Researchers used the Missile Defense Testbed and other engagement analysis software to simulate a hypothetical threat from a country possessing long- and intermediate-range ballistic missiles to demonstrate benefits of the Stunner. According to the assessment, a ballistic strike force comprising 600 Scud-type missiles and 200 long-range missiles, fired from 60-70 mobile launchers, could in minutes launch tens of missiles in rapid succession. Many would target critical assets, with the impact points of others uncertain, thus requiring complex threat-killing strategies.
Two defensive strategies were compared. In one, an investment of $1 billion in current missiles (e.g., MIM-104C Patriot missiles, upgraded MIM-23B Hawks and the Arrow II), each worth around $4 million, would result in 250 interceptors. To intercept the threats, defenders would need to launch at least 60 missiles, expending almost 25% of assets, against an estimated 10% of enemy inventory. With this strategy, a defensive shield would be gone after four attacks.
In contrast, by deploying David's Sling or a mix of David's Sling and existing interceptors, that same $1 billion would procure 600 Stunner interceptors, each costing less than $1 million, and 100 costlier missiles, which would be saved for special purposes. In this scenario, less than 10% of the defensive shield would be used to repel the threat (10 of the costlier missiles and 50 Stunners) and defenses would be maintained until the attacker runs out of missiles.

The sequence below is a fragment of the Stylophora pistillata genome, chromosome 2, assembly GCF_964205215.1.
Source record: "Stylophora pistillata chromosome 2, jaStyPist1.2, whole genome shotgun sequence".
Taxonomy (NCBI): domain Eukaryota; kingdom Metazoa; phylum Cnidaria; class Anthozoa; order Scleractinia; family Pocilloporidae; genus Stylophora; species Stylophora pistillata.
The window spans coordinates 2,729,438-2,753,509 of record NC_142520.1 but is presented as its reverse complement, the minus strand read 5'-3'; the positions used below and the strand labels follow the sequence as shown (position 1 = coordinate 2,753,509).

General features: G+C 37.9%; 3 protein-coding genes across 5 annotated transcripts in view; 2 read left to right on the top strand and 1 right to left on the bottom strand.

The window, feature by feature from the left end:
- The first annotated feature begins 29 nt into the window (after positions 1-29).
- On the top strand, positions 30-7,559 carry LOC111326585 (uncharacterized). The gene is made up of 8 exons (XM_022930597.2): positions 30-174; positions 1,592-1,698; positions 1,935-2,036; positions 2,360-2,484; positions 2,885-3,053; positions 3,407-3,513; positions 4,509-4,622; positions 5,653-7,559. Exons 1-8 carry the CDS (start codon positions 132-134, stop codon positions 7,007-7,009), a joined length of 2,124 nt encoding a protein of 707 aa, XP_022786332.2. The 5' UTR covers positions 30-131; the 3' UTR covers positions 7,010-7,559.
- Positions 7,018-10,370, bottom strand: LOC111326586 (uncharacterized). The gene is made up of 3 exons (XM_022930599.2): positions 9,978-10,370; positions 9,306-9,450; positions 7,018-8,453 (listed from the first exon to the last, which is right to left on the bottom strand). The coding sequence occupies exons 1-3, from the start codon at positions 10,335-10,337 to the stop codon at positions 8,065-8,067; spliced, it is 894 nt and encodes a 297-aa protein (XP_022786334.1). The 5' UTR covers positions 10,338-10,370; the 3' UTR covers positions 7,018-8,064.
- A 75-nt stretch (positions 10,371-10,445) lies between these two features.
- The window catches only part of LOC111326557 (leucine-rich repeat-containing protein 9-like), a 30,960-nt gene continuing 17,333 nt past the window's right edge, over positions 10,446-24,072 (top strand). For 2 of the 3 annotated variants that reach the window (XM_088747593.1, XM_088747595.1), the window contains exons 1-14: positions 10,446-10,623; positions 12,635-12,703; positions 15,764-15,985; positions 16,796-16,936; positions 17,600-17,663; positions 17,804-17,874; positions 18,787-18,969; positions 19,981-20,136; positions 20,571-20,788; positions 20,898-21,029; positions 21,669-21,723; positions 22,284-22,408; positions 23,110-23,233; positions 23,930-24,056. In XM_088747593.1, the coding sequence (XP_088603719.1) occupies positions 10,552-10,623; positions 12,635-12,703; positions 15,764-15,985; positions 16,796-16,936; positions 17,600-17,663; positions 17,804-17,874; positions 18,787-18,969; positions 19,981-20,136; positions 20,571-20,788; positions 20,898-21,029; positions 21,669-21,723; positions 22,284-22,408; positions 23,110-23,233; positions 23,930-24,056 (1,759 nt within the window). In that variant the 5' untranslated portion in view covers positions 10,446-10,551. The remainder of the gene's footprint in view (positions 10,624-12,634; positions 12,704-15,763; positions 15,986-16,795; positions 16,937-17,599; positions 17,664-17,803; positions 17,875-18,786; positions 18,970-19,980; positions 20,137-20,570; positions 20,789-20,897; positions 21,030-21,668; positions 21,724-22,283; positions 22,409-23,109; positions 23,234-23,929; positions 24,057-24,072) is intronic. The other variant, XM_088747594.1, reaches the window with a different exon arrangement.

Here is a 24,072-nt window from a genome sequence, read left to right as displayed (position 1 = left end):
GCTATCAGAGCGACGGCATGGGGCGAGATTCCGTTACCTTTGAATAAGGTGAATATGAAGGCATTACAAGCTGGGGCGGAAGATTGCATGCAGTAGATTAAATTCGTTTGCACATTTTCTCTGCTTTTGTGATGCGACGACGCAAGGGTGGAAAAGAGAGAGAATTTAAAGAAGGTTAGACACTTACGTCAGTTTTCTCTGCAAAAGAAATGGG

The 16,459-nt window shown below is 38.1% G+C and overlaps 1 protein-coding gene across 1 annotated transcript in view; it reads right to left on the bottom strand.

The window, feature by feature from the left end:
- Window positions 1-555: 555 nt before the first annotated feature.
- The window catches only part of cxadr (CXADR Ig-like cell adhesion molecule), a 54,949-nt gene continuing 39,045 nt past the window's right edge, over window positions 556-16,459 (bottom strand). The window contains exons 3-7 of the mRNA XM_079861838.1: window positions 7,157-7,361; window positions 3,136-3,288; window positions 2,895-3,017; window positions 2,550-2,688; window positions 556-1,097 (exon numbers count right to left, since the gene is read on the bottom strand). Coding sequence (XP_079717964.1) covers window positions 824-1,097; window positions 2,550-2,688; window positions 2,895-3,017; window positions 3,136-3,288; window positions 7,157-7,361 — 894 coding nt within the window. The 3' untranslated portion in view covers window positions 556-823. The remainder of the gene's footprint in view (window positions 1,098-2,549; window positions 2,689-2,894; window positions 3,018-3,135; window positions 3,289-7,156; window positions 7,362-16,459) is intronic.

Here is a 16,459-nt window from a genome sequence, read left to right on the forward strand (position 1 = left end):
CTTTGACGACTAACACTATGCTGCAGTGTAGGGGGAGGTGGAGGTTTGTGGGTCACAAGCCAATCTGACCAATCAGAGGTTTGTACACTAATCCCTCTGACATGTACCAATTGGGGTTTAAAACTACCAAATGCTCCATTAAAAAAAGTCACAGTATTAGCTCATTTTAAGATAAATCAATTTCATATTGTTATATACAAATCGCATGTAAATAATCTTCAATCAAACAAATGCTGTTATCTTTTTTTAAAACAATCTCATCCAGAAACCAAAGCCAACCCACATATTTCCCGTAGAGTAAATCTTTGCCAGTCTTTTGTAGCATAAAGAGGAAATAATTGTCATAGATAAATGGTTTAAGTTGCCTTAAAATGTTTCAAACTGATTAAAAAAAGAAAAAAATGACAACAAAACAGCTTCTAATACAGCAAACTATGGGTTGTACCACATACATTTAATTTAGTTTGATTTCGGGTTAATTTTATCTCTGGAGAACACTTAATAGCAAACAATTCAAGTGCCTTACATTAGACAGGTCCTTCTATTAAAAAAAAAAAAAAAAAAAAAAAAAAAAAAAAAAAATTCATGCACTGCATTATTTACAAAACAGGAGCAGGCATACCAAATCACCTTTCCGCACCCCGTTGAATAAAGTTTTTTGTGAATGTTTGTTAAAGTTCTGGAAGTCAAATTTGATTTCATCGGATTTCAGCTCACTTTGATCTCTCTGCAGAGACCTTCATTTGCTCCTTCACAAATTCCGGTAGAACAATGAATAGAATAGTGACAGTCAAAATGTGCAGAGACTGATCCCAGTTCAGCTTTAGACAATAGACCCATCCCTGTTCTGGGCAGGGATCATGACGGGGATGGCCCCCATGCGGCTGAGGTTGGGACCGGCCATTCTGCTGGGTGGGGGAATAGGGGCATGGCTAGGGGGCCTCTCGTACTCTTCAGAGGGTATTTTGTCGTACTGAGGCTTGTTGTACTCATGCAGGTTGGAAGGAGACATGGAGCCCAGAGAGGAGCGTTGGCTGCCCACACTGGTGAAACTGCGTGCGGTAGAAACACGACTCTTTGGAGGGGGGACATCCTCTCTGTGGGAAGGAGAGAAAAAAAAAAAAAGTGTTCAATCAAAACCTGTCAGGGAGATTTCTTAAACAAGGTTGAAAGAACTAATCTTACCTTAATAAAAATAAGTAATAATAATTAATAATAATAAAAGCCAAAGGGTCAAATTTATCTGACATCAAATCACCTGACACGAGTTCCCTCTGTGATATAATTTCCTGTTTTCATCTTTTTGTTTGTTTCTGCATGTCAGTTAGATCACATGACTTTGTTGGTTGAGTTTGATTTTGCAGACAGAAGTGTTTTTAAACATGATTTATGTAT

David's Sling will be integrated into a multilayered national defense system, receiving constant situational awareness and target updates from sensors and other assets, such as the Arrow Weapon Systems' Green Pine radar, national airspace control system and elevated sensor systems.
The Stunner is designed to be the basis for a next-generation air-to-air missile by removing the launch booster stage.